Sunday 29 March 2020

The Panzer Dragoon Remake: Flying Blind Through Familiar Skies

I’ve always been sympathetic to, and even charmed by Sega’s mid-‘90s transitional struggles. For a time, the company was caught perpetually off guard as the industry conventions it had relied on (and indeed, helped define) crumbled amidst a swift generational shift. Sega adapted, more or less. It eventually forged its own creative renaissance that continues to endear the company to many of us today, even if it was ultimately a victim of that sea change.

In my mind, no game exemplified that precarious phase more than the original Panzer Dragoon. As something of a killer app in the Sega Saturn’s early days, the original title stands as a cult classic, particularly by association with its offspring. Fans maintain an enduring fondness for the original Panzer Dragoon, of course, but it remains even better known for kicking off a remarkable and criminally underappreciated gaming franchise.

For its part, the original Panzer Dragoon was a timid first step in a bold new direction. It navigated a generational chasm between a familiar arcade-action framework and the unbound possibilities of 3D gaming. Between them, Panzer Dragoon took a contorted middle path. It utilized the third dimension to great artistic and mechanical effect, hoisting players atop a majestic dragon and immersing them in a 360˚ perspective as they locked lasers with fantastical beasts in a mysterious, post-apocalyptic setting. Those concepts contributed to a distinct vision and tone that felt entirely new. However, several of the game's structural aspects – like its rigidly linear pathways, finite life/continue counts, and lack of upgrades or progression systems – did not.

The game is about dragons, after all, so in those terms the original Panzer Dragoon was like a young fledgling: confined to well-trodden ground despite its loftier ambitions for flight. With later installments, the series would grow its wings, evolve with more modern conventions, and soar with a swagger to match its ambition.

But now, 25 years later, developer MegaPixel Studio and publisher Forever Entertainment return us to that young fledgling via the Nintendo Switch (for now, with PC and other platforms eventually).

At face value, the Panzer Dragoon remake basically does what it promises. It lets me hop back into the dragon’s saddle and guides me through the linear pathways and familiar locales from the original game. Homing lasers in tow, I again blast the waves of monsters surrounding me. The remake largely succeeds in replicating the basic structure of Panzer Dragoon, no doubt, but it overlooks many of the things which defined its novel vision in the first place. At no point does the Panzer Dragoon remake ever make a compelling case for why it really needed to exist.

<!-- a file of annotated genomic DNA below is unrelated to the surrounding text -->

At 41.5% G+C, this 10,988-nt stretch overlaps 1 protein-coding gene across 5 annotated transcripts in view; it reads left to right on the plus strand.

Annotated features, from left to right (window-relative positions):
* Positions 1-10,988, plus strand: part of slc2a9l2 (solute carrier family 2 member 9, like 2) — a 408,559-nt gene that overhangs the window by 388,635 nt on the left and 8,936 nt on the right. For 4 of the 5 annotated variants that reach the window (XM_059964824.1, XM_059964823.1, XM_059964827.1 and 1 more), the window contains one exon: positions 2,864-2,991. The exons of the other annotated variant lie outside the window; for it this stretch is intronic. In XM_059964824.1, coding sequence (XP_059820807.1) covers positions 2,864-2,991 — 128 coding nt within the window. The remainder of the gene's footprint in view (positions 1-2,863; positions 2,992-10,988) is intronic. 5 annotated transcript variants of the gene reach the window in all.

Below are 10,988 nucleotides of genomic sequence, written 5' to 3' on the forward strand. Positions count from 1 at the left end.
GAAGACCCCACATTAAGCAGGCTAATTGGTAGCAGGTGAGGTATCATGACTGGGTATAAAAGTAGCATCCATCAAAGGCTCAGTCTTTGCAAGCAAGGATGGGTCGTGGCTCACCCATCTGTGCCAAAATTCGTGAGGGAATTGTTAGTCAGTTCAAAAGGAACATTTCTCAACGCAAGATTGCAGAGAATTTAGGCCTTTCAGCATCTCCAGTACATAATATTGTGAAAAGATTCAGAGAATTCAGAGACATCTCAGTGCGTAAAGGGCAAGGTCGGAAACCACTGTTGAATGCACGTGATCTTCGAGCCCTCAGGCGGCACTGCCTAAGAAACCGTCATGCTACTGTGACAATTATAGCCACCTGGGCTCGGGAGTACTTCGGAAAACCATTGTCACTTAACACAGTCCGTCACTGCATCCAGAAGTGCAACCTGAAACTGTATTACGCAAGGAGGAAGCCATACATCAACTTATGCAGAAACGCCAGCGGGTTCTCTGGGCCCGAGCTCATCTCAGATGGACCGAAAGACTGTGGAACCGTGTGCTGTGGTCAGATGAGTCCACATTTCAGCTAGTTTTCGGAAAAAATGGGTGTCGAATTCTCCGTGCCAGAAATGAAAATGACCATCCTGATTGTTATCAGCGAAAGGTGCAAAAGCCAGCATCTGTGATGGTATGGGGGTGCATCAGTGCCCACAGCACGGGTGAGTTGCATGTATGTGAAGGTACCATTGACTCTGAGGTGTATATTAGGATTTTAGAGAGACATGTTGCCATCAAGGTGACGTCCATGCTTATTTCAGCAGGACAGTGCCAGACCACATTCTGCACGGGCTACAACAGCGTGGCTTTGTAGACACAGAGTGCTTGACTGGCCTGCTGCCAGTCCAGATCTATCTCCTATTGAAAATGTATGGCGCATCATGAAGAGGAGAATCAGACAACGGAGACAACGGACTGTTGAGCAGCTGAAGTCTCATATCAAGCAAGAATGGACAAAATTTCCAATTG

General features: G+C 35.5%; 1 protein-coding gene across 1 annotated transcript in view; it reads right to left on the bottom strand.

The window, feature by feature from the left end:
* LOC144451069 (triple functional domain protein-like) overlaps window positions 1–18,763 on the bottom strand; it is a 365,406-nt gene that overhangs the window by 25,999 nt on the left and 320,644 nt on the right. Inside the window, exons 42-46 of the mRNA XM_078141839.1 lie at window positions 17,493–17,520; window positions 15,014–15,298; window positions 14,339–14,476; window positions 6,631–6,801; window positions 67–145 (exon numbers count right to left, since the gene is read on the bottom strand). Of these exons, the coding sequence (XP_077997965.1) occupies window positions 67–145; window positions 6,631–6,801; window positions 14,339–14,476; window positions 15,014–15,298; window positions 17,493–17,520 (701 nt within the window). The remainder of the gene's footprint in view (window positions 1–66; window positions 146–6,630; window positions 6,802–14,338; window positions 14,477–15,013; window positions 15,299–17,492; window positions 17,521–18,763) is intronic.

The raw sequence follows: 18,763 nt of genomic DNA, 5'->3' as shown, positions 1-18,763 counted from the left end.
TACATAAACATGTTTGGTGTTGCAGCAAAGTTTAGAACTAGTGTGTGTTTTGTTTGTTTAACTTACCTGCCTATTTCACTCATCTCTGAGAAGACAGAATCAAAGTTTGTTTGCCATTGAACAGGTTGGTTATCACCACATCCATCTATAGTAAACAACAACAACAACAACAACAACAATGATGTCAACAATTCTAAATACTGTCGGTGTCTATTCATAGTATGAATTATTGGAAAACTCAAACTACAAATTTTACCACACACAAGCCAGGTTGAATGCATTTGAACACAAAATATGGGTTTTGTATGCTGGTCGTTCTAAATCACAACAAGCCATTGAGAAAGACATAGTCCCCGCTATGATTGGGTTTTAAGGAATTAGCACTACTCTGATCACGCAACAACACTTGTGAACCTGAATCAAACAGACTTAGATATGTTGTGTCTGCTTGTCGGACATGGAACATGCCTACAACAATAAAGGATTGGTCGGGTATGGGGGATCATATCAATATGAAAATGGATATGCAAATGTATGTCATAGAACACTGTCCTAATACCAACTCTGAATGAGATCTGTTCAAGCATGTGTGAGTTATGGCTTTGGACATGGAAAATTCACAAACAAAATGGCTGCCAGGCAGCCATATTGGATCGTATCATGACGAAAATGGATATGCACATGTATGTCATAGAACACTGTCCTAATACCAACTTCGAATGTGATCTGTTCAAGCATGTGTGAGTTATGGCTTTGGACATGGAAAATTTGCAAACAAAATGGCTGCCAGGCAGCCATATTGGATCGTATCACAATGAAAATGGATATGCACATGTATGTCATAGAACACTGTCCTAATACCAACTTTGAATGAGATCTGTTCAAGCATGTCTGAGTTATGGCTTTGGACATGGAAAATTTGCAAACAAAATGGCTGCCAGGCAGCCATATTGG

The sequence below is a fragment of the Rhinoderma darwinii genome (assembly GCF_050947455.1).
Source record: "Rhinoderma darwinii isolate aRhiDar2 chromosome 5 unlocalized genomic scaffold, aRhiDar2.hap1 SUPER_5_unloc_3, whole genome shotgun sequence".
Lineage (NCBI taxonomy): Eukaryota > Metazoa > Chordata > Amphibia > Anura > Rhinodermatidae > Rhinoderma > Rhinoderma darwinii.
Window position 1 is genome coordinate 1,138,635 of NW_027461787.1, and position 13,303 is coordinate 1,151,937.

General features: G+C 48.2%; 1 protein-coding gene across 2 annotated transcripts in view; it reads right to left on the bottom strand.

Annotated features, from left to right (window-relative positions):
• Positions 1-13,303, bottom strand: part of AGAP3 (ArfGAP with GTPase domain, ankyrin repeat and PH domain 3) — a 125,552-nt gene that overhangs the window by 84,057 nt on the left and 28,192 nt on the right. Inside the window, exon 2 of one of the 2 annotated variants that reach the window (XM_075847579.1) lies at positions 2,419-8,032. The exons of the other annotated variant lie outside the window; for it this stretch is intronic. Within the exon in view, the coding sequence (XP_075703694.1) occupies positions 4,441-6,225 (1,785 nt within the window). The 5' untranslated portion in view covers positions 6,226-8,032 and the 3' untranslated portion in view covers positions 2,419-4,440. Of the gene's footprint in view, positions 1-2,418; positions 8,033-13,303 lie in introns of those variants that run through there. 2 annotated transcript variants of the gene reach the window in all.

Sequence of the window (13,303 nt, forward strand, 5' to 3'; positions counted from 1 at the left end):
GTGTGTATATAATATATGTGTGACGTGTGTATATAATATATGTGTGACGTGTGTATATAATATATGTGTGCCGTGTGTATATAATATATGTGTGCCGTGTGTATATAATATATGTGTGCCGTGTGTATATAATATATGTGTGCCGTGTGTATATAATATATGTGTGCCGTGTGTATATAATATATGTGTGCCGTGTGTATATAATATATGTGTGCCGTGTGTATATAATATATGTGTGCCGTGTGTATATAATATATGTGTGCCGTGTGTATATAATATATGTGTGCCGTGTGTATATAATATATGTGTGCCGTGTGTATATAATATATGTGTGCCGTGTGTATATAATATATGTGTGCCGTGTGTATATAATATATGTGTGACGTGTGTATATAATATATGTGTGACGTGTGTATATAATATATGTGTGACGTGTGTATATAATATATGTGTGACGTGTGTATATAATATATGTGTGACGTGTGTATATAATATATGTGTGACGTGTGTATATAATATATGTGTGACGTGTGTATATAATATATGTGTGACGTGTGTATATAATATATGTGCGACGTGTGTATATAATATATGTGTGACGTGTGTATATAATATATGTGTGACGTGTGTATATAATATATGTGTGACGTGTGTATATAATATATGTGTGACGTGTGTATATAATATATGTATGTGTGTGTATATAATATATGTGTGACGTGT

Friday 13 March 2020

Battle Arena Toshinden URA - Ultimate Rancid Anus

What do you get when you take an already made sequel to a mediocre (at best) game and jackhammer it into a completely different system than intended? You get a product that looks like it was hastily put together by lego knockoffs. Battle Arena Toshinden URA was meant to be a Sega Saturn release that veered away from the ongoing plot of the main series. Why? Well, that’s the question, isn’t it? It’s well known that the Saturn has a completely different operating system than the Playstation, so it’s obvious that they would need to take a different route in its creation.

But, for real, Takara… WHY!? Why would you do this? One single look at this game and your heart will sink. Even if you don’t care all that much about the first one, you still made an effort to get this game in some capacity. Whether it be by money or whatever else, you still spent time to make this game playable and now you look at THIS! The character select screen is enough to cause you to scowl. It is ugly. I know graphics don’t mean everything, but this looks like vomit of the blockiest quality!
That’s not even talking about the gameplay. Oh, no. Those two paragraphs were just about the look and the history of this “game.” As soon as you get to your first match, everything gets much, much worse! The first game was saltine crackers, this game is stale wheat bread on the verge of growing blue fuzz. The controls are as alien as the story concept. The character models are far more half assed than the first and any attempt at any kind of strategy goes just about as well as the first game, if not worse.

You have to try to be this lazy with a game. The concepts of the first game were already shabby enough, but now, you don’t even have a story mode. Oh, no no no, no story what-so-ever is ever really shown. There is a story somewhere in here, and it’s about as nonsensical as you’d expect. You get 5 to 10 second cut scenes that show off their hot new bad guys. These bad guys are so bad, they’re cheap and spam attacks to a ridiculous degree. A big surprise coming from a game so nuanced as this.

So, yes, it’s that bad. It’s even worse than I could have expected, and I was expecting some bad stuff. Remix was no masterpiece, by any means, but it had merit in the ways of dumb fun. This has none of that. The voice clips during the fight sound far worse, and there isn’t even a story mode as a vehicle to show off the cheesy voice acting between characters. Playing the main game is equivalent to an arcade mode. So, with the new characters, you get no character at all, just new fighters. Trust me when I say it’s not worth it. This is definitely a front runner for the worst fighting game on the Sega Saturn!